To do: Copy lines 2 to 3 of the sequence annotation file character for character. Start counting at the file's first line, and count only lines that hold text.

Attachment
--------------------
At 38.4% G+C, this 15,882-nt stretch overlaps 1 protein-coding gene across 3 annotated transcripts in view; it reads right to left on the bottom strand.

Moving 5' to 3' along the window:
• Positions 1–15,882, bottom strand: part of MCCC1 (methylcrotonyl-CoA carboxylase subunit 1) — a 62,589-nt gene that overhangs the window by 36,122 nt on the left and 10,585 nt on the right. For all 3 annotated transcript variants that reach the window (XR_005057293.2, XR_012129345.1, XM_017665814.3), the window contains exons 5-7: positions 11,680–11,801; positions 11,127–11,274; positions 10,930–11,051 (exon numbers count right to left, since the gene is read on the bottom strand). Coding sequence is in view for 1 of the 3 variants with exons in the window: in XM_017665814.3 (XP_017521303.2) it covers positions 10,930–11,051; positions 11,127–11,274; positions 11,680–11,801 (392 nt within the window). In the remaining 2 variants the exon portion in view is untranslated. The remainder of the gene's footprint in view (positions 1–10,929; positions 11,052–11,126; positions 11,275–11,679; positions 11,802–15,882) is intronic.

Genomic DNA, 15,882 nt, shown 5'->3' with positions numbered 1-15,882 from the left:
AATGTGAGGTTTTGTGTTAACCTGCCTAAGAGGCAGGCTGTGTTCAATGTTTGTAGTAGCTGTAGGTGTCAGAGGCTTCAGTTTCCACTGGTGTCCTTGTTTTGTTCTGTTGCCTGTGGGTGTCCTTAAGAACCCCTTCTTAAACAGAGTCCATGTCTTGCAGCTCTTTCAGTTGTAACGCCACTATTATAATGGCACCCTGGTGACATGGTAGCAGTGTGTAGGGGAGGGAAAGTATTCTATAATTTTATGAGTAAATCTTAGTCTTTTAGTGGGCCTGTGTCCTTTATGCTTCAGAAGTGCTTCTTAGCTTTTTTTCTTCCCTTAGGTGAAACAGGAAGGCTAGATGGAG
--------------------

Moving 5' to 3' along the window:
• Positions 1–15,882, bottom strand: part of MCCC1 (methylcrotonyl-CoA carboxylase subunit 1) — a 62,589-nt gene that overhangs the window by 36,122 nt on the left and 10,585 nt on the right. For all 3 annotated transcript variants that reach the window (XR_005057293.2, XR_012129345.1, XM_017665814.3), the window contains exons 5-7: positions 11,680–11,801; positions 11,127–11,274; positions 10,930–11,051 (exon numbers count right to left, since the gene is read on the bottom strand). Coding sequence is in view for 1 of the 3 variants with exons in the window: in XM_017665814.3 (XP_017521303.2) it covers positions 10,930–11,051; positions 11,127–11,274; positions 11,680–11,801 (392 nt within the window). In the remaining 2 variants the exon portion in view is untranslated. The remainder of the gene's footprint in view (positions 1–10,929; positions 11,052–11,126; positions 11,275–11,679; positions 11,802–15,882) is intronic.